Pleated and shirred skirts and trousers are back in style, and I don’t know about you, but I look terrible in them even though I like the styling.
It seems the secret to wearing these if you have a fuller figure is to look for a dropped waistline.
In the issue 98 of Textile View, David Shah said:
The world’s biggest luxury goods purveyors enjoyed a record-breaking 2011. … this is a reflection of a new economic reality. We are not talking about recession here: we are talking about the polarization of wealth and the arrival of a very small, but fabulously wealthy stratum of society that has created a new, super luxury niche market.
So how are your couture sewing skills? Sounds like we’ll all have to take our opportunities where we can get them.
I haven’t posted lately, because work life has been … interesting.
Bloomberg as well as other outlets are reporting the end of the big box store (Wal-Mart, Target, K-Mart) era. It seems that schemes like Amazon Prime are offering people convenience and greater savings.
What does this mean for the fashion business?
This means that since people are shifting their focus to online buying, small labels with an e-commerce presence will be able to compete at a global level with even the big brands to a certain extent. This will make small producers even more competitive.
Maybe we’re seeing the beginning of the age of dominance of retailers like Shabby Apple!
Another big retail trend we are seeing are people who used to buy high-end goods shopping at discount stores. Some of this is due to this group of shoppers being more conscious of their cash flow, but many of these are people who find themselves in reduced circumstances.
These shoppers are bringing a taste and sophistication to lower-end shopping.
Missoni and Liberty for Target
Vera Wang for Kohl’s
My sister is getting married an I’ve been trying on a lot of dresses, which has got me thinking about silhouettes. Silhouettes are the basic shapes of garments that affect the way they look on the body.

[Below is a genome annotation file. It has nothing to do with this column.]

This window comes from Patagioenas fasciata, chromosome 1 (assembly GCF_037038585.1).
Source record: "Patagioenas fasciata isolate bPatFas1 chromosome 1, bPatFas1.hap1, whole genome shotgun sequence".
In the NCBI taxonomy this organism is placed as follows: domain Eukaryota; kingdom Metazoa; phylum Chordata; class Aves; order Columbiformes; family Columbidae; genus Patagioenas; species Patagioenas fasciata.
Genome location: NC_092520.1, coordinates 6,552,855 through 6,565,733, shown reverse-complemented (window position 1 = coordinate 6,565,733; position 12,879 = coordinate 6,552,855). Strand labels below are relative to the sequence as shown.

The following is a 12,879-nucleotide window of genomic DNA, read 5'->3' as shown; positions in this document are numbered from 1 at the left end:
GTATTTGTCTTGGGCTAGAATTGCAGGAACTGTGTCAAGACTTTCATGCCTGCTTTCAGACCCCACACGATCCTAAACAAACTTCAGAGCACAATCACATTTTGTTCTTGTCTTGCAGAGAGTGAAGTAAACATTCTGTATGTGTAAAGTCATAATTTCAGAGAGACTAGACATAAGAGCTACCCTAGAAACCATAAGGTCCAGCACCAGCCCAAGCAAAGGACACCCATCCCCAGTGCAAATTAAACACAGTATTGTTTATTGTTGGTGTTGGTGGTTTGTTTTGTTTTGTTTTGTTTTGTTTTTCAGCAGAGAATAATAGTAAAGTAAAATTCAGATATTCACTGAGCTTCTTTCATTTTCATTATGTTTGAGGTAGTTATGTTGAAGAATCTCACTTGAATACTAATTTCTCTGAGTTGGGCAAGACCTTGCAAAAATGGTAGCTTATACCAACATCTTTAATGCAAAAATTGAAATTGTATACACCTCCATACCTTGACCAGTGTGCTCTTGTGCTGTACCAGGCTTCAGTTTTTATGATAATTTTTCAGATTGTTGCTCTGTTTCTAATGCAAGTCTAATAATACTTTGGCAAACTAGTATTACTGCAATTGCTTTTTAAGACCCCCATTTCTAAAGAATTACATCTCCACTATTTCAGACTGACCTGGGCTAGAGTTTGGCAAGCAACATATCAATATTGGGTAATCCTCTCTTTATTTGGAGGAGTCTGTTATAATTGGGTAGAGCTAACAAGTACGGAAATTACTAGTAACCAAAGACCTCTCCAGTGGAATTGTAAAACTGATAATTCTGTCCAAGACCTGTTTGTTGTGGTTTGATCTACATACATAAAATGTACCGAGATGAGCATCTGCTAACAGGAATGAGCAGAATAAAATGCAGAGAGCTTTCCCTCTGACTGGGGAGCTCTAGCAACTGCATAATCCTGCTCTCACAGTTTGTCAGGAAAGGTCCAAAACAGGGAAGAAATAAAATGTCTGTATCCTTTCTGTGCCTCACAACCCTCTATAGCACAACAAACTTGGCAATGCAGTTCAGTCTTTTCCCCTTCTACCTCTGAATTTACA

Have you ever noticed how many empire-waisted bridesmaid dresses there are?
I am fascinated with the fit of pants. Mostly because they are the most difficult garments to fit, I only wear pants, and as a result, I like to understand what a good fitting pair of pants looks like.
Most of us will not know what that is, because women’s pants sold today do not fit.
These cute Banana Republic cropped chinos do not fit the model. See those wrinkles in the front spreading out from the fly? That means the hips have been cut too narrow.
Bad fitting pants are all over the website. Here’s another one.
Another cute pair of chinos that don’t fit the model. Here, you can see from the bagginess in the crotch that the front crotch curve was cut too long.
There are more fit problems on the BR website, but I won’t point them out here. Let’s just say “cameltoe” and leave it at that.
I don’t want to be overly critical here. One of the issues with making mass-produced clothing is that you cannot make a garment that fits everyone. Sometimes you have to settle for 80% and be ok with that. However, these are the photos that are selling the clothes, and they don’t look that good.
I’m not just going to pick on BR. Brooks brothers has these $118 chinos that are cut too narrow in the seat. You can tell by the diagonal wrinkles going down the model’s legs:
But it’s not all bad news. Brooks Brother’s label Black Fleece has these beautifully fitting pants:
And the back:
See? Virtually wrinkle free, hangs straight and gracefully. All for the reasonable price of $375
Hanger appeal is a very important but difficult to imagine concept in merchandising. It means that a garment that looks beautiful on a model looks blah on a hanger. This can be a serious issue since unless you are selling your merchandise through a catalog or a fashion show, your customer’s first encounter with your clothes will be on a hanger, or folded on a fixture.
Here’s an example from one of my all-time favorite brands, Humanoid:
It’s really hard to imagine what this dress would look like on a person. It actually looks like this:
Which has a very different presentation. If I saw the first picture, I probably would have passed up this dress.